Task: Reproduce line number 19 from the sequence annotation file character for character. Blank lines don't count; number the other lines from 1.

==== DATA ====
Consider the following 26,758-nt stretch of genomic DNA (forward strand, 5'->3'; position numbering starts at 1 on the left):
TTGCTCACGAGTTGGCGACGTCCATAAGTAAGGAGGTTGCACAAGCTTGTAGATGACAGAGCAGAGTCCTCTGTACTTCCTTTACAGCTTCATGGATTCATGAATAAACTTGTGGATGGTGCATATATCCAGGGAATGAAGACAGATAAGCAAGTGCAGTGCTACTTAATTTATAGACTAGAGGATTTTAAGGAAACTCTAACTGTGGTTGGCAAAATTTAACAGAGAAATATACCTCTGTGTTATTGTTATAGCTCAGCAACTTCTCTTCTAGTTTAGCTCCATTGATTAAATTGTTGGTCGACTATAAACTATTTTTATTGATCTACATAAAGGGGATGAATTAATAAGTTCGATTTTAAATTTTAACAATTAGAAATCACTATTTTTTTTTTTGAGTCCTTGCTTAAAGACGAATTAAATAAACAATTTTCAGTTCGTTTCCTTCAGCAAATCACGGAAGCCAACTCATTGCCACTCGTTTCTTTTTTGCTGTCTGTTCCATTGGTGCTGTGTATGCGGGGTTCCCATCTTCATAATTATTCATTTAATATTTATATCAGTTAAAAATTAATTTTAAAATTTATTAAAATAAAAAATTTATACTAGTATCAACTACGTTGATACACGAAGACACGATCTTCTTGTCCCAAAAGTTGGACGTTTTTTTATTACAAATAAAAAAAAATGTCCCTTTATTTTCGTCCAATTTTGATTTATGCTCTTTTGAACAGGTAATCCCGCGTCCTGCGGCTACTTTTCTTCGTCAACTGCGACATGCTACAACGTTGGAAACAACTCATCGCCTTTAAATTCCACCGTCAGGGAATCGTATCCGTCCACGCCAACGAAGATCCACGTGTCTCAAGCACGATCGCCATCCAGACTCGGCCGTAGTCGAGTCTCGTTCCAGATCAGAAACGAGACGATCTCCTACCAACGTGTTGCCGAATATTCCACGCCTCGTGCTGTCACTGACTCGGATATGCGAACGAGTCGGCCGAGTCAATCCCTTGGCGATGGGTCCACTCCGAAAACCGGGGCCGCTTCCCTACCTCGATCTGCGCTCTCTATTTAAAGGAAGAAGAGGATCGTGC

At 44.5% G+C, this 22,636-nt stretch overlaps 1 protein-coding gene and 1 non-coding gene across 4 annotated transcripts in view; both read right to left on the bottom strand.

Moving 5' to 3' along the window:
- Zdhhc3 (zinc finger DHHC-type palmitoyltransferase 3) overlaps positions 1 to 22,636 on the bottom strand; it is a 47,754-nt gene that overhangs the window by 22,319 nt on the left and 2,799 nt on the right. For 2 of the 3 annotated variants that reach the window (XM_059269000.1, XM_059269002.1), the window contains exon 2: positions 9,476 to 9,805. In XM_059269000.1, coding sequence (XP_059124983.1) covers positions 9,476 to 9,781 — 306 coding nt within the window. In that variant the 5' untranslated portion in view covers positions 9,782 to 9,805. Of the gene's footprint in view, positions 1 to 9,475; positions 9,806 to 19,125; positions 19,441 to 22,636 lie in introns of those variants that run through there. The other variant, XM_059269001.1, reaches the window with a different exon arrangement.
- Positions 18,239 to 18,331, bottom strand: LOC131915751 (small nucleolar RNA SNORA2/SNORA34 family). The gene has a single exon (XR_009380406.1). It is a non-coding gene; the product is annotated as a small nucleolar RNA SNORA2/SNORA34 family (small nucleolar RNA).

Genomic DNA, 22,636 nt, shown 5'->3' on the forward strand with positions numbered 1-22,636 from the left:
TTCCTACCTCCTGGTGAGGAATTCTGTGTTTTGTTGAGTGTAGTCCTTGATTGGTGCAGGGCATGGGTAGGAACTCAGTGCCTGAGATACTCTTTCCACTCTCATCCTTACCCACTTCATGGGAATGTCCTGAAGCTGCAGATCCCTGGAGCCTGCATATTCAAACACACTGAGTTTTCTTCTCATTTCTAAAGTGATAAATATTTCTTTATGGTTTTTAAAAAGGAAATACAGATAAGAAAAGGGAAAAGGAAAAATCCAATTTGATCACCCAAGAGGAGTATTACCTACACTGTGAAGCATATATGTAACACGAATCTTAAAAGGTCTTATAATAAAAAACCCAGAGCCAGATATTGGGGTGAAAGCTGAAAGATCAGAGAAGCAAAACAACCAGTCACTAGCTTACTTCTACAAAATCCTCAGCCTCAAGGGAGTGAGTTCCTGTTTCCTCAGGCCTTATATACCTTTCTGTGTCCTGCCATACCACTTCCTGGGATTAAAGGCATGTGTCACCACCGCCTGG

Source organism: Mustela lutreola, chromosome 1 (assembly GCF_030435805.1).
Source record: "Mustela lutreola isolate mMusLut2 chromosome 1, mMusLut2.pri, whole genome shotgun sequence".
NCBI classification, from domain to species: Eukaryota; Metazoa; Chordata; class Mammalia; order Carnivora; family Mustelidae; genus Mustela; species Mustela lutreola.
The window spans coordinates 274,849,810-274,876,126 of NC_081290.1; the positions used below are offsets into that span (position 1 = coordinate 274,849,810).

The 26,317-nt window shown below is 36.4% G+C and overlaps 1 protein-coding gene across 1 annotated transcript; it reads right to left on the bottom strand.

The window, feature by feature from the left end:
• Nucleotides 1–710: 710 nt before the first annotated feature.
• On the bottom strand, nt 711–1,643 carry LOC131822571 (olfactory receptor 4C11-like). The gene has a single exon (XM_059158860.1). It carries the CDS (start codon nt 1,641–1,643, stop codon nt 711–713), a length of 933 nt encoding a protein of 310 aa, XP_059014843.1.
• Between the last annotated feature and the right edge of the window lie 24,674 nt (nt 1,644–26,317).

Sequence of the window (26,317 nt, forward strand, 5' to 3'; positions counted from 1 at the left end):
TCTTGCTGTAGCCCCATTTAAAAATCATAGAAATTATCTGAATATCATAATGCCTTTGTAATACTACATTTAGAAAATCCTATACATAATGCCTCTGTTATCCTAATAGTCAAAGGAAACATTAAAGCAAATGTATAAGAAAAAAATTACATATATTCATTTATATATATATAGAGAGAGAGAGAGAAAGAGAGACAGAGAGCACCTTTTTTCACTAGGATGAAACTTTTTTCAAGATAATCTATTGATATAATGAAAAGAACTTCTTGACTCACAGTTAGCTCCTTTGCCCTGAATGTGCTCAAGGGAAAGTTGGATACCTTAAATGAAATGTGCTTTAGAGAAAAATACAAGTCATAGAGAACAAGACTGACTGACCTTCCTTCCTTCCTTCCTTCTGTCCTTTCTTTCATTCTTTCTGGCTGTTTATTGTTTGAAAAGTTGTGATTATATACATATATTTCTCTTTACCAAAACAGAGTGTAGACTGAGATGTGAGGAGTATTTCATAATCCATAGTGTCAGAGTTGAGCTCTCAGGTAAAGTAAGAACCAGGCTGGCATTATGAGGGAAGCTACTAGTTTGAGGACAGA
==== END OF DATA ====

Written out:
TCTTGCTGTAGCCCCATTTAAAAATCATAGAAATTATCTGAATATCATAATGCCTTTGTAATACTACATTTAGAAAATCCTATACATAATGCCTCTGTTATCCTAATAGTCAAAGGAAACATTAAAGCAAATGTATAAGAAAAAAATTACATATATTCATTTATATATATATAGAGAGAGAGAGAGAAAGAGAGACAGAGAGCACCTTTTTTCACTAGGATGAAACTTTTTTCAAGATAATCTATTGATATAATGAAAAGAACTTCTTGACTCACAGTTAGCTCCTTTGCCCTGAATGTGCTCAAGGGAAAGTTGGATACCTTAAATGAAATGTGCTTTAGAGAAAAATACAAGTCATAGAGAACAAGACTGACTGACCTTCCTTCCTTCCTTCCTTCTGTCCTTTCTTTCATTCTTTCTGGCTGTTTATTGTTTGAAAAGTTGTGATTATATACATATATTTCTCTTTACCAAAACAGAGTGTAGACTGAGATGTGAGGAGTATTTCATAATCCATAGTGTCAGAGTTGAGCTCTCAGGTAAAGTAAGAACCAGGCTGGCATTATGAGGGAAGCTACTAGTTTGAGGACAGA